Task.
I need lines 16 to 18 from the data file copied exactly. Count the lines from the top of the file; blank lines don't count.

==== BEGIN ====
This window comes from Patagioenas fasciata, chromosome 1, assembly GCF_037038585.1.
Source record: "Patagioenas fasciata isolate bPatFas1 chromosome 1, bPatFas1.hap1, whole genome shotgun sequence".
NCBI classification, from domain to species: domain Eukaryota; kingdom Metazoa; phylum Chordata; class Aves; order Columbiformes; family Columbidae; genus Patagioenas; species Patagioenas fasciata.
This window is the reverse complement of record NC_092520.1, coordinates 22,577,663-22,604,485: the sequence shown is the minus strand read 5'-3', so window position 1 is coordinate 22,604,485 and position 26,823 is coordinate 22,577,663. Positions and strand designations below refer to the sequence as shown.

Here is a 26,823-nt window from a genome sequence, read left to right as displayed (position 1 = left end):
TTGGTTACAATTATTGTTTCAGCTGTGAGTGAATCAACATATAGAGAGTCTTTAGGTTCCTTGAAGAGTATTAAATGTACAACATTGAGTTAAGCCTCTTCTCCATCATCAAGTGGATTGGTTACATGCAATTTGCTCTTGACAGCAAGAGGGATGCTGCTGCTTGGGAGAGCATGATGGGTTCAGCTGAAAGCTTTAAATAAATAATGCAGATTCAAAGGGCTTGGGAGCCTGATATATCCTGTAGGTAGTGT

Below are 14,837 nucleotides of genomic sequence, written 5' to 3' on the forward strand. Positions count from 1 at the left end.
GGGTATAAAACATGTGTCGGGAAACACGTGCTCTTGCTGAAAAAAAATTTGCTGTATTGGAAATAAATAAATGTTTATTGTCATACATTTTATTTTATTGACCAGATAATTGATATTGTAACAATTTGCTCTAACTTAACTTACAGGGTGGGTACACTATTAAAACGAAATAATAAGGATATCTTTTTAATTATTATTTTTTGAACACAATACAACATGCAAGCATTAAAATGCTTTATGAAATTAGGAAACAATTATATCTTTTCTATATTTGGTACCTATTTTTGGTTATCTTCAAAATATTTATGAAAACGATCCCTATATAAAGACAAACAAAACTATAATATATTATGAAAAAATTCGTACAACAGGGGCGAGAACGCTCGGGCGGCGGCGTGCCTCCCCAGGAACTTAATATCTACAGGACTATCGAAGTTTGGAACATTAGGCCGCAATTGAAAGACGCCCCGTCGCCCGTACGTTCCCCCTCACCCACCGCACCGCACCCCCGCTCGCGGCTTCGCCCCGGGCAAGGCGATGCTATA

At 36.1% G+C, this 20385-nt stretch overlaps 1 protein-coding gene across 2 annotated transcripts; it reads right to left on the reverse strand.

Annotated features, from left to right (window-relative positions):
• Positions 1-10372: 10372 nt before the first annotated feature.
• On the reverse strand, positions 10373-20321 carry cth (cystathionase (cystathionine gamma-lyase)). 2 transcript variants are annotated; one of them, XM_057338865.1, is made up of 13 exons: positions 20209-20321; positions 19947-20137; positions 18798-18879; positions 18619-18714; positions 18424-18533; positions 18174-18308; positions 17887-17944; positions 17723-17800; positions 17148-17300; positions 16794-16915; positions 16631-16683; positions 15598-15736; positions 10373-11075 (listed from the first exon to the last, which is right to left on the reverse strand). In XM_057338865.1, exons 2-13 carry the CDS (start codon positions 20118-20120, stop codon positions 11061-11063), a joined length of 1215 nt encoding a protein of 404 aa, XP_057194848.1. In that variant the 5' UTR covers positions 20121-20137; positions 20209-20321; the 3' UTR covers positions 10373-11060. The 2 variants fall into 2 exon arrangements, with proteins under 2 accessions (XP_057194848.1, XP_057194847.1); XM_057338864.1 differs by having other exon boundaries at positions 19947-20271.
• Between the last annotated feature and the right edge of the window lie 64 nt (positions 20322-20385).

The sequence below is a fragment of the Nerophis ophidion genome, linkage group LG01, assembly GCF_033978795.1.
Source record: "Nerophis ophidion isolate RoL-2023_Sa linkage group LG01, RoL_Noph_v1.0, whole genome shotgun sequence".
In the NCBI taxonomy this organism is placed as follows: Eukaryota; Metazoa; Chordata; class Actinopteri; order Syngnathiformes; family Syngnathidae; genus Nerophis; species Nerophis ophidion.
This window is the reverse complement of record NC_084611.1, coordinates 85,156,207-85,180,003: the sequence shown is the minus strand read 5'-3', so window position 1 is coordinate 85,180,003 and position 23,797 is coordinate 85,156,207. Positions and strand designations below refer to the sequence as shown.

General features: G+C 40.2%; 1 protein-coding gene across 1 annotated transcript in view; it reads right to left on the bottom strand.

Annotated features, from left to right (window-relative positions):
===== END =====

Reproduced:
In the NCBI taxonomy this organism is placed as follows: Eukaryota; Metazoa; Chordata; class Actinopteri; order Syngnathiformes; family Syngnathidae; genus Nerophis; species Nerophis ophidion.
This window is the reverse complement of record NC_084611.1, coordinates 85,156,207-85,180,003: the sequence shown is the minus strand read 5'-3', so window position 1 is coordinate 85,180,003 and position 23,797 is coordinate 85,156,207. Positions and strand designations below refer to the sequence as shown.

General features: G+C 40.2%; 1 protein-coding gene across 1 annotated transcript in view; it reads right to left on the bottom strand.